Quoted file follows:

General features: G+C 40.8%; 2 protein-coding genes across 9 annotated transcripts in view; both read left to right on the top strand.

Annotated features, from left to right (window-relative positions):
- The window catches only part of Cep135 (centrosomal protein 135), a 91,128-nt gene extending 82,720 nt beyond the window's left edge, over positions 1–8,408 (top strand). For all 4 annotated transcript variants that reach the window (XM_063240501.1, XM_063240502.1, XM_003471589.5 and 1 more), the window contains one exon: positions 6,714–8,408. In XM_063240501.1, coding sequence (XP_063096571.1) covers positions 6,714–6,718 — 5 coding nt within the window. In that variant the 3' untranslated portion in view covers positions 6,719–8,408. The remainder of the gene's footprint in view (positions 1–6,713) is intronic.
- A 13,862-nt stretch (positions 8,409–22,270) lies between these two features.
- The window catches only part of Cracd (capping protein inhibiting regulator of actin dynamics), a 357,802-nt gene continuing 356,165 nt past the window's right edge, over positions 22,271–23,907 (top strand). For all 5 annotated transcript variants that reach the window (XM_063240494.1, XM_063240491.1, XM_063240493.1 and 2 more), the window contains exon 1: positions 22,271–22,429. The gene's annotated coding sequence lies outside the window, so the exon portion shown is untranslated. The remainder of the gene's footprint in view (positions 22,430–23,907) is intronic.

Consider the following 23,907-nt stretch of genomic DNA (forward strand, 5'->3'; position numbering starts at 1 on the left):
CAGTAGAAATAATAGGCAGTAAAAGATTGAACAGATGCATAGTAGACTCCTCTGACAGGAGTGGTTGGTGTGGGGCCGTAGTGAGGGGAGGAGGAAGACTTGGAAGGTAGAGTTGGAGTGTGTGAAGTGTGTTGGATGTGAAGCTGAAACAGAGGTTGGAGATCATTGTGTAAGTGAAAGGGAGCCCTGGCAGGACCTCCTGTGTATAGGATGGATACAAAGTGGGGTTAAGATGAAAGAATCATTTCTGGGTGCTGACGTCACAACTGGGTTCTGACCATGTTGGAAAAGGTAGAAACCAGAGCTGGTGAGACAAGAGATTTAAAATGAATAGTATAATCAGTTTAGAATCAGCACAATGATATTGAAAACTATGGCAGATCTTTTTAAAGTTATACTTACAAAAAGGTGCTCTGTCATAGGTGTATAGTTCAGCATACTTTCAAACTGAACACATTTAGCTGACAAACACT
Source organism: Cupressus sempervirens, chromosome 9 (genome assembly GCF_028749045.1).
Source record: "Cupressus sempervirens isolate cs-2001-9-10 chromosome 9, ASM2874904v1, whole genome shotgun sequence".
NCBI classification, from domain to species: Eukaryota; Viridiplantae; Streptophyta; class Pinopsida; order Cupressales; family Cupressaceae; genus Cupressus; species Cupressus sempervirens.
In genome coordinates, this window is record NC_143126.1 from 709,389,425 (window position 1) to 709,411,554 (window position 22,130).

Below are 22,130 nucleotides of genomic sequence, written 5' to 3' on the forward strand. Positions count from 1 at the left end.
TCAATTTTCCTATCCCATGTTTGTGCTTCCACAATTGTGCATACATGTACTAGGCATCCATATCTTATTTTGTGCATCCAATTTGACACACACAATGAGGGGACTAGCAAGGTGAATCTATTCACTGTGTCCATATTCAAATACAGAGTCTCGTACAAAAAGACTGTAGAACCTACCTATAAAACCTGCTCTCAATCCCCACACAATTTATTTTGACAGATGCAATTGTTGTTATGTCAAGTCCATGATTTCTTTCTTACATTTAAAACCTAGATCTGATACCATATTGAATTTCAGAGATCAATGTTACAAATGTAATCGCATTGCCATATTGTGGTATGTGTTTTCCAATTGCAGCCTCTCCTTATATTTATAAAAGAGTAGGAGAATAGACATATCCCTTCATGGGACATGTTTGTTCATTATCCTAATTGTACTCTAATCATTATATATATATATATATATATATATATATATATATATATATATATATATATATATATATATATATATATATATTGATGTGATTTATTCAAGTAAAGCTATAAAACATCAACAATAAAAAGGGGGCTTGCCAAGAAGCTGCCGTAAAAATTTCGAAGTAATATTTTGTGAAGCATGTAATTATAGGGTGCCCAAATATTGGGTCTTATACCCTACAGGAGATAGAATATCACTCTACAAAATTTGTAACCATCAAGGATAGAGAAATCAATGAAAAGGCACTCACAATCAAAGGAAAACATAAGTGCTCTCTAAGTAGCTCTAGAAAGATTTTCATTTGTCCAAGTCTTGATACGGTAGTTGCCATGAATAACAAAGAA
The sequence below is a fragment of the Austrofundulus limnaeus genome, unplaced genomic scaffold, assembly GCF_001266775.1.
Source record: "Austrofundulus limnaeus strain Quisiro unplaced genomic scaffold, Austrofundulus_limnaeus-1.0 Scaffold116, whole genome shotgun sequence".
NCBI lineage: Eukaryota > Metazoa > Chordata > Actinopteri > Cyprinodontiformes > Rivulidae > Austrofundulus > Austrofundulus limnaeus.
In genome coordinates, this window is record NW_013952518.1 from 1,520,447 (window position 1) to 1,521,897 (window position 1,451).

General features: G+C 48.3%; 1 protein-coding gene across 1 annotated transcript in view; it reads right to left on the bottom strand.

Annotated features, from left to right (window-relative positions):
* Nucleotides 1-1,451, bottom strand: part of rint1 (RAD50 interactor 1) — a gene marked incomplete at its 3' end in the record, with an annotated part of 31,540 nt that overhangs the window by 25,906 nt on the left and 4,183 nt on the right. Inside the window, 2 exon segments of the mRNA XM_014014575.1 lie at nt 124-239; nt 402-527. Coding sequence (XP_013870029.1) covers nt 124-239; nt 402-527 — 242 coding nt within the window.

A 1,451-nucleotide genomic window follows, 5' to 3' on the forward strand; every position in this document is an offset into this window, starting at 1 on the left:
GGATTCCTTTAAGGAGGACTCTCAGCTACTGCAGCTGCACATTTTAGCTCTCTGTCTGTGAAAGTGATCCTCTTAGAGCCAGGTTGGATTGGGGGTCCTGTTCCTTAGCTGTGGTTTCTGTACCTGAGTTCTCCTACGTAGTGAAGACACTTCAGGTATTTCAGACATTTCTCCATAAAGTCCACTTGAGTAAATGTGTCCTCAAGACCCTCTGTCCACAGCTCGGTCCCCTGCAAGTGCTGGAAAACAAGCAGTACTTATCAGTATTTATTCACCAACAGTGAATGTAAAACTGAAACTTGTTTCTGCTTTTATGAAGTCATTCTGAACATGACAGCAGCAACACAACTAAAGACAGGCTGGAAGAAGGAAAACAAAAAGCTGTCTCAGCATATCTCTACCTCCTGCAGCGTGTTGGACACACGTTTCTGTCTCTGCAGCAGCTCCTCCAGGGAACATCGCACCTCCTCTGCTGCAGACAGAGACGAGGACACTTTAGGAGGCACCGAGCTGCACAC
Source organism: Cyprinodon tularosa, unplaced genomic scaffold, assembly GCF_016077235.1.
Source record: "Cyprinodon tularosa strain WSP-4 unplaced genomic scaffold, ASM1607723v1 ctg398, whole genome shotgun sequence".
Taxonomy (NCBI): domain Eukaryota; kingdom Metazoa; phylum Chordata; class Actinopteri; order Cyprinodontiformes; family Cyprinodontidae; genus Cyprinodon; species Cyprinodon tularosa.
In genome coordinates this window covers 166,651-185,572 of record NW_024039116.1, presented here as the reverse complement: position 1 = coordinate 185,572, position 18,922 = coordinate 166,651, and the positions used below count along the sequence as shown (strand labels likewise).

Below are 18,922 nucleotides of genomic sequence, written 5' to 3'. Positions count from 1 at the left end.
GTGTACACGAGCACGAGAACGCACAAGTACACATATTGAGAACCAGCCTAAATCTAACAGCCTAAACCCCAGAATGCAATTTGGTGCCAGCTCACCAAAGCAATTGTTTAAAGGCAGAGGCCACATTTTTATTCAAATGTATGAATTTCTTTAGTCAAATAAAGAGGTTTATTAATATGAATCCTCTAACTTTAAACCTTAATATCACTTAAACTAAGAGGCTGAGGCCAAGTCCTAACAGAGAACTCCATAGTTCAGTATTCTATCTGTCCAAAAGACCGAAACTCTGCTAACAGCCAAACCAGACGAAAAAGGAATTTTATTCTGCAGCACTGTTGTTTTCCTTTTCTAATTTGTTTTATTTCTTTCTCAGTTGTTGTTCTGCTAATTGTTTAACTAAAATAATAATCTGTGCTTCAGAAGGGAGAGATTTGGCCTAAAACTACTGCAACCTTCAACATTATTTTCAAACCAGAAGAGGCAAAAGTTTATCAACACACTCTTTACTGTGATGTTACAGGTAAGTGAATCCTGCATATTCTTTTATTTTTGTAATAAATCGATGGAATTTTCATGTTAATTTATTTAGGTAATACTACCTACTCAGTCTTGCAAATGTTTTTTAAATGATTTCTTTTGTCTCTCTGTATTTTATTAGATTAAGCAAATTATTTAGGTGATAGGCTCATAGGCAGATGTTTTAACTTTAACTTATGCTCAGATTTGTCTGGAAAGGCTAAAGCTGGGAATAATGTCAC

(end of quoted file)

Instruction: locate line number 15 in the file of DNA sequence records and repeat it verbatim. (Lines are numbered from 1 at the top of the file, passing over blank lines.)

Source record: "Austrofundulus limnaeus strain Quisiro unplaced genomic scaffold, Austrofundulus_limnaeus-1.0 Scaffold116, whole genome shotgun sequence".